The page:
Rethinking medieval spaces in digital environments
By Cecilia Lindhé
Given at the University of Edinburgh, on May 2, 2013
Many digital websites and archives of medieval spaces and its objects are not only informed by what we might call a post-romantic notion of aesthetics, they also excise crucial dimensions of medieval materiality and performativity such as touch, smell, movement and sound. Further, these digital environments seem to be designed according to a hierarchical relationship between technological tools and humanities tools – where the former methods have been granted greater authority. This talk will present an effort to overturn this power relation by highlighting how an aesthetic practice grounded in the older lexicon of “perception by the senses” and how rhetorical concepts such as memoria and ductus could challenge the conceptual foundations of websites and digital archives of medieval text and image.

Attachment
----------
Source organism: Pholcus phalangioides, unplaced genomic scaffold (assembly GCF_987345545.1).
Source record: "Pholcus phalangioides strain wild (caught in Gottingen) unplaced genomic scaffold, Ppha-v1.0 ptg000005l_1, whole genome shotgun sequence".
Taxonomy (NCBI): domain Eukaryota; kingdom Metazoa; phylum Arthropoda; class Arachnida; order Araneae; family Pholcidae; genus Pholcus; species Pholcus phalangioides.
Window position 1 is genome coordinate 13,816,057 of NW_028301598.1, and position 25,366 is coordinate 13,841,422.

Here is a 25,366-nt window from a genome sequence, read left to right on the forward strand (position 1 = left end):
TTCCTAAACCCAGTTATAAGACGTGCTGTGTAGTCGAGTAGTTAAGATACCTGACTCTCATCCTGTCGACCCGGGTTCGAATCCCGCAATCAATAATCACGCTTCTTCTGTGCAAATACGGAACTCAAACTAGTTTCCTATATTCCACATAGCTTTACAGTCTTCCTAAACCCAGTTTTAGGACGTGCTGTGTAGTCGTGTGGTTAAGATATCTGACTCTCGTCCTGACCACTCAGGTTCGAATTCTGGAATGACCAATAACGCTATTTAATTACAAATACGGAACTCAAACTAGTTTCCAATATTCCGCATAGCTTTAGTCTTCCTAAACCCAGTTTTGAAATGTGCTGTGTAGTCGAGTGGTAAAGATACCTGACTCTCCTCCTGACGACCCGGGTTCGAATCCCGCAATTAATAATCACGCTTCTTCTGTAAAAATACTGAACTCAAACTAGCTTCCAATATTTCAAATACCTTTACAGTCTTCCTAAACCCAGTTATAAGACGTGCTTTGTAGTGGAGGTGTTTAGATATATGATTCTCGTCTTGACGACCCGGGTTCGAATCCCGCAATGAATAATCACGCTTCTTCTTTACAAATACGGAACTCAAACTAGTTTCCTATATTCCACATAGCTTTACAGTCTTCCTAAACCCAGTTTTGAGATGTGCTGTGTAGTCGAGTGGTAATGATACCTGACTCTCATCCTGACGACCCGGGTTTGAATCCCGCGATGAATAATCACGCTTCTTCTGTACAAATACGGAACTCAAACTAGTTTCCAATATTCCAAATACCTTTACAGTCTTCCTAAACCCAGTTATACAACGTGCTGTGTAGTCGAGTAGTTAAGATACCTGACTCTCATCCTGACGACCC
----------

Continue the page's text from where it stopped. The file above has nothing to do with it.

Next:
It will also explore some digital interactive installations of medieval spaces that have been developed in HUMlab as part of the research project Imitatio Mariae – Virgin Mary as Virtuous Model in Medieval Sweden. Instead of thinking in terms of collecting, preserving and exhibiting collections of medieval artifacts, this project aims at working out a model of humanistic research infrastructure that goes beyond databases and 3D modelling. It aims to orchestrate the Swedish medieval church as a multimodal space that encourages multi-sensuous involvement and it further investigates not only how digital technology could function as a critical perspective on medieval materiality but also, and more generally, on the Humanities as such.
Cecilia Lindhé is the Director of HUMlab at Umeå University in Sweden. Please visit her website at cecilialindhe.wordpress.com